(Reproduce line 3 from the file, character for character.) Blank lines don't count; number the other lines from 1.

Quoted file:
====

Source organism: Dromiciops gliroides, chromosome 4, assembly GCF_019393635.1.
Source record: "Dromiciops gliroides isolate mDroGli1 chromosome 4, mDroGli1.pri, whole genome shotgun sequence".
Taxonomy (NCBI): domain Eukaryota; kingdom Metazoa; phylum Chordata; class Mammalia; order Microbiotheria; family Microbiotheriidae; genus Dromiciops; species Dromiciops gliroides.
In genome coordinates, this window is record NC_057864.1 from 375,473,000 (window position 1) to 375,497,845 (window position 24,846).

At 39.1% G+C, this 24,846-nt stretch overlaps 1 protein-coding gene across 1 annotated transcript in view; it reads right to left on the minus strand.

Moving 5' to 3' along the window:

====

Taxonomy (NCBI): domain Eukaryota; kingdom Metazoa; phylum Chordata; class Mammalia; order Microbiotheria; family Microbiotheriidae; genus Dromiciops; species Dromiciops gliroides.